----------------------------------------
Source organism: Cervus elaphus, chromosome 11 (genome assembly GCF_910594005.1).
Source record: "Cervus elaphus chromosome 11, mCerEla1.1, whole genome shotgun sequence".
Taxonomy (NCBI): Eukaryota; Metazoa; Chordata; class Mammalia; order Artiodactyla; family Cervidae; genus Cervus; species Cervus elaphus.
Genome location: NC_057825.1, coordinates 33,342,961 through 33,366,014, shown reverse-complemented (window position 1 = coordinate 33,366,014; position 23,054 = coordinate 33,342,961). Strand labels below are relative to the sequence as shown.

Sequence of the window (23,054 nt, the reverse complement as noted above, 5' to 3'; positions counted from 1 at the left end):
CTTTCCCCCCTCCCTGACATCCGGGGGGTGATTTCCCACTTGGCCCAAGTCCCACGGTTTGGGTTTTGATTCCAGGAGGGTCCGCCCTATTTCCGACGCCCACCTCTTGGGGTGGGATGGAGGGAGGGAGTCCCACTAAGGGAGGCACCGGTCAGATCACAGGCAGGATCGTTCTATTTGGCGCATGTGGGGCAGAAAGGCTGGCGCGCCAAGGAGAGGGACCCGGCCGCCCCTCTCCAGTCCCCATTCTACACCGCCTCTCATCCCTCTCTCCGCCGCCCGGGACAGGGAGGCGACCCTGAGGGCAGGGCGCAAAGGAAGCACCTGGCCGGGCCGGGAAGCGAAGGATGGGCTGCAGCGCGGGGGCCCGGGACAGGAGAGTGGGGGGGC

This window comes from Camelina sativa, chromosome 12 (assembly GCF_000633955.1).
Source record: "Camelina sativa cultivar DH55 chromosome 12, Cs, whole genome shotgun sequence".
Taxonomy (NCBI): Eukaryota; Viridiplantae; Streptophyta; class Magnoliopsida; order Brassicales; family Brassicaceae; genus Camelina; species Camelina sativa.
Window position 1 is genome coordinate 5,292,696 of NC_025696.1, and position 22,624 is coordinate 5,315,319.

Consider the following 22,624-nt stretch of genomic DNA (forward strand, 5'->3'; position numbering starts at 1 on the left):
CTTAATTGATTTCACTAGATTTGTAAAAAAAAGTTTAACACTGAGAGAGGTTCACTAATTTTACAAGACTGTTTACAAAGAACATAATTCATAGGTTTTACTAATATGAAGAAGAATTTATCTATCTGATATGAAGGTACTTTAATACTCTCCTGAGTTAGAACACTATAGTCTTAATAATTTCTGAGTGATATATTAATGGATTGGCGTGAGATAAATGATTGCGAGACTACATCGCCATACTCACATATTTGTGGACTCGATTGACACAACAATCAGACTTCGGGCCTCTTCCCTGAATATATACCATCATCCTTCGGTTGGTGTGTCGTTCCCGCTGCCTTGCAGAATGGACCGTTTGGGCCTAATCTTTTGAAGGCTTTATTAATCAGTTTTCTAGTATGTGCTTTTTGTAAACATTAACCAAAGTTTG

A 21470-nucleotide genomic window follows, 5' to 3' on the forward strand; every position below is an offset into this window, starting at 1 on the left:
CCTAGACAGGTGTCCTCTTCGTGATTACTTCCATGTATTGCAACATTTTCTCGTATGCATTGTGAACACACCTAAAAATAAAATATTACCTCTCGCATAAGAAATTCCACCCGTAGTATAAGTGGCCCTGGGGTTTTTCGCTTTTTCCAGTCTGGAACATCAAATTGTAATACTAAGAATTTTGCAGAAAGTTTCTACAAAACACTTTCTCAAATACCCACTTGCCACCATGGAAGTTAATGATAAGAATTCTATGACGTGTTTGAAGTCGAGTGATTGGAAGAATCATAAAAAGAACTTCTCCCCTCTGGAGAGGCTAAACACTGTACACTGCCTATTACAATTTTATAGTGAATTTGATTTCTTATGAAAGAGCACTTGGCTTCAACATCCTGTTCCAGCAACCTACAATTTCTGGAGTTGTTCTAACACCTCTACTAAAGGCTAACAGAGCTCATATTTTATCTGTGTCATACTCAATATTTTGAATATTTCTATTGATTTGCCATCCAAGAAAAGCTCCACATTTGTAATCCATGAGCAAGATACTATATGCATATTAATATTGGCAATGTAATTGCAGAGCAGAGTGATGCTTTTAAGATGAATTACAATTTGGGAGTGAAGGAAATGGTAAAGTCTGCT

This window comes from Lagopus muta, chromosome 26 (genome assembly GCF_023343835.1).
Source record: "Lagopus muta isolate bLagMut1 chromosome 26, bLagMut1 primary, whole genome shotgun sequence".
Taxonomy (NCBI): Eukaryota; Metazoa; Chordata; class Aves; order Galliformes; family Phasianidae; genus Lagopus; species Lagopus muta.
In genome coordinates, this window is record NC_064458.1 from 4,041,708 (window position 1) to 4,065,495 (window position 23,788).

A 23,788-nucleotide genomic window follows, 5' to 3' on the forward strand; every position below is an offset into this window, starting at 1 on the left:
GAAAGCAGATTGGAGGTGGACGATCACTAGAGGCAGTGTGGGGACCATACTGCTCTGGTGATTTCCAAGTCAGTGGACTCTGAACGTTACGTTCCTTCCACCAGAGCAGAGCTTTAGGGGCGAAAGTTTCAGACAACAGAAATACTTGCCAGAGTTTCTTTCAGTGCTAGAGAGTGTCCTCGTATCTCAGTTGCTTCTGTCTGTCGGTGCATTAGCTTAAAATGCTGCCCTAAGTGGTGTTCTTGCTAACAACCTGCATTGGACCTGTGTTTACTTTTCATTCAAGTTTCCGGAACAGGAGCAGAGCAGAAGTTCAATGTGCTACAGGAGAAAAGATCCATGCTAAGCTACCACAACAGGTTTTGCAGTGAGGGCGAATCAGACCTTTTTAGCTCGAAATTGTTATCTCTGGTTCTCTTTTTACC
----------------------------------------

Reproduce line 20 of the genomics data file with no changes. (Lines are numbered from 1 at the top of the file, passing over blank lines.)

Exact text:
GAAAGCAGATTGGAGGTGGACGATCACTAGAGGCAGTGTGGGGACCATACTGCTCTGGTGATTTCCAAGTCAGTGGACTCTGAACGTTACGTTCCTTCCACCAGAGCAGAGCTTTAGGGGCGAAAGTTTCAGACAACAGAAATACTTGCCAGAGTTTCTTTCAGTGCTAGAGAGTGTCCTCGTATCTCAGTTGCTTCTGTCTGTCGGTGCATTAGCTTAAAATGCTGCCCTAAGTGGTGTTCTTGCTAACAACCTGCATTGGACCTGTGTTTACTTTTCATTCAAGTTTCCGGAACAGGAGCAGAGCAGAAGTTCAATGTGCTACAGGAGAAAAGATCCATGCTAAGCTACCACAACAGGTTTTGCAGTGAGGGCGAATCAGACCTTTTTAGCTCGAAATTGTTATCTCTGGTTCTCTTTTTACC